02 March, 2020
It has been reported by the CQC that the Royal Masonic Benevolent Institution has been fined £50,000 plus legal costs, following an incident at a care home in which a resident sustained serious injuries.
In 2016, a resident fell and became stuck against a hot pipe, suffering significant burns to her back. The CQC investigation found the organisation had "failed in their duty to implement systems and processes to protect people from hot surfaces, meaning the incident could have been avoided".
The care provider pleaded guilty to failing to provide safe care and treatment, resulting in avoidable harm to a resident of the home.
Regrettably, the risk of serious burns from uncovered pipes and radiators appears to be a common problem in care homes. Care home providers must implement systems and train staff to prevent such accidents from occurring.
A college has been fined for exposing employees and subcontractors to asbestos during the refurbishment of a flat owned by the college. During the works, asbestos was discovered in the floor voids after work had been carried out in them. An asbestos refurbishment survey had not been carried out. One employee, who contaminated his gloves and clothing with loose asbestos debris, had not had asbestos awareness training and spread asbestos from his clothing outside the flat.
An investigation by the HSE found that there was inadequate planning and management of the refurbishment work. Newnham College pleaded guilty to breaching Regulations 5 and 16 of the Control of Asbestos Regulations 2012. It has been fined £12,000 and ordered to pay costs of £4,450.28.
A refurbishment/demolition survey is required where the premises, or part of it, needs upgrading, refurbishment or demolition. The survey will locate and identify all asbestos containing material before any structural work begins.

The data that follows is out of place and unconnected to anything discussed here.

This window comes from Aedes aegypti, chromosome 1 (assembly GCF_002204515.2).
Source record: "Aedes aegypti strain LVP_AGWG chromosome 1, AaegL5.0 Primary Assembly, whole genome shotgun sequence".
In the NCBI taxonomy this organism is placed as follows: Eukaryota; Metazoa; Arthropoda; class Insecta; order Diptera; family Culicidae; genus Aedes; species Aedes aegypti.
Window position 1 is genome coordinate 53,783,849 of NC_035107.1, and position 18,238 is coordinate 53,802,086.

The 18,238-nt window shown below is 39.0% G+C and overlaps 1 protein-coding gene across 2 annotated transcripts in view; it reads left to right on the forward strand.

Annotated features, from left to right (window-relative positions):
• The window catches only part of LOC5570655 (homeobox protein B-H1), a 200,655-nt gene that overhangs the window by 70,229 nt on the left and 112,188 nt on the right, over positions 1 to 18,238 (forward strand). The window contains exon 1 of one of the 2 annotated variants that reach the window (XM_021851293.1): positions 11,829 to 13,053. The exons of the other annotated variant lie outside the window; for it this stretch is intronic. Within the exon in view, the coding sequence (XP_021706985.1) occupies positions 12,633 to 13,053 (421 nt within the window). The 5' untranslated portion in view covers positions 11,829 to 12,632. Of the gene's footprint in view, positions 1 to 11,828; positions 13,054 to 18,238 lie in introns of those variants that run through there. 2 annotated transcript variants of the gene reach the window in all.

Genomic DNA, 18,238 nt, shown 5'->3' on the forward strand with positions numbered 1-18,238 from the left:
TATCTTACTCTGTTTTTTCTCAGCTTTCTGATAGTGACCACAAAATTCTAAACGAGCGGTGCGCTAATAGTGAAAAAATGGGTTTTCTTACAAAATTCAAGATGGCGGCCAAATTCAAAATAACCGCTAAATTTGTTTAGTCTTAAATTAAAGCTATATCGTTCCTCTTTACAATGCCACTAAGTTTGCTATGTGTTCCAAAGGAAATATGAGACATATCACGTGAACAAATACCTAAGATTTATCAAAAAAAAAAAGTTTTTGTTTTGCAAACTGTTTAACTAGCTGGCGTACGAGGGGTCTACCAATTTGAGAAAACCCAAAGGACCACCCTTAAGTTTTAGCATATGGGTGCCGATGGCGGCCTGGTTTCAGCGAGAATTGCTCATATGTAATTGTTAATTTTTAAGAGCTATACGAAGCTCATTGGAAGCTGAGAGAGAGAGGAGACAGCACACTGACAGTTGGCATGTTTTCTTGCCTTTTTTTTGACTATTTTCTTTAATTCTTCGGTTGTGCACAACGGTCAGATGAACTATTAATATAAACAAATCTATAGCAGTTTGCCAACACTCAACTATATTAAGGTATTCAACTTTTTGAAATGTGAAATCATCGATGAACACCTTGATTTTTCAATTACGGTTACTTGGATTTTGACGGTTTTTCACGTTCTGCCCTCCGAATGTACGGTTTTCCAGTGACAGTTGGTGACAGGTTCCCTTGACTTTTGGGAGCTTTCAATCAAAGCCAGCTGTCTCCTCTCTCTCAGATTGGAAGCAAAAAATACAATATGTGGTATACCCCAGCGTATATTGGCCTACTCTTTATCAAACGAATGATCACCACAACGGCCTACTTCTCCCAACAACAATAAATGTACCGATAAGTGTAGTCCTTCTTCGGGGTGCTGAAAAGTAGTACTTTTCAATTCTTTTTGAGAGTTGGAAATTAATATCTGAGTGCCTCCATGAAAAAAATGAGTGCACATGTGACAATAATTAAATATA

Under Regulation 4 of the Control of Asbestos Regulations 2012, the duty holder must ensure that a suitable and sufficient assessment is carried out as to whether asbestos is or is liable to be present in the premises. If it is present, duty holders must then make a written plan to manage that risk and provide this information to others who are likely to disturb the asbestos.
A Council has been fined £9308.00 after a worker fell from a roof whilst retrieving a child's shoe. He had climbed onto the roof from a stepladder when he slipped and fell. He sustained eight broken ribs, a lacerated liver and a punctured lung.
An investigation by the Health and Safety Executive (HSE) found that the Council did not have a risk assessment or a safe system for working at height in place to retrieve items from the roof.
The Council pleaded guilty to breaching Regulation 4 (1) of Work at Height Regulations 2005 and was fined £9,308.00 with £7,699.32 costs.
According to the HSE, working at height remains one of the biggest causes of fatalities and major injuries in the UK. In this instance, the school ought to have carried out a risk assessment and implemented a safe method of working at height. Regulation 4 (1) of The Work at Height Regulations 2005 provides that every employer should ensure that work at height is properly planned, appropriately supervised and carried out in a manner which is so far as is reasonably practicable safe, and that its planning includes the selection of work equipment is appropriate to the nature of the work to be performed (regulation 7).
A waste management and packing company has been fined after a worker was seriously injured after being struck by a falling bale of compacted wastepaper weighing approximately 500kg and becoming trapped underneath it.
The HSE has reported that its investigation revealed that the method of storing bales was unsuitable and bales were stacked in single columns up to five high with no support or 'tying in' to aid stability. The investigation also found that the practice of removing contamination from bales by hand created voids in lower bales contributing to the risk of stack instability.
Recycled Packaging Ltd pleaded guilty to breaching Section 2(1) of the Health and Safety at Work etc Act 1974 and was fined £20,000.
After the hearing, the HSE inspector Jane Scott acknowledged that "in the waste and recycling sector the risks associated with falling objects are well known. This incident could easily have been avoided by providing a segregated workspace for operatives to clean bales before they are stacked and safe bale stacking procedures".
Further advice and guidance can be found on the HSE website here.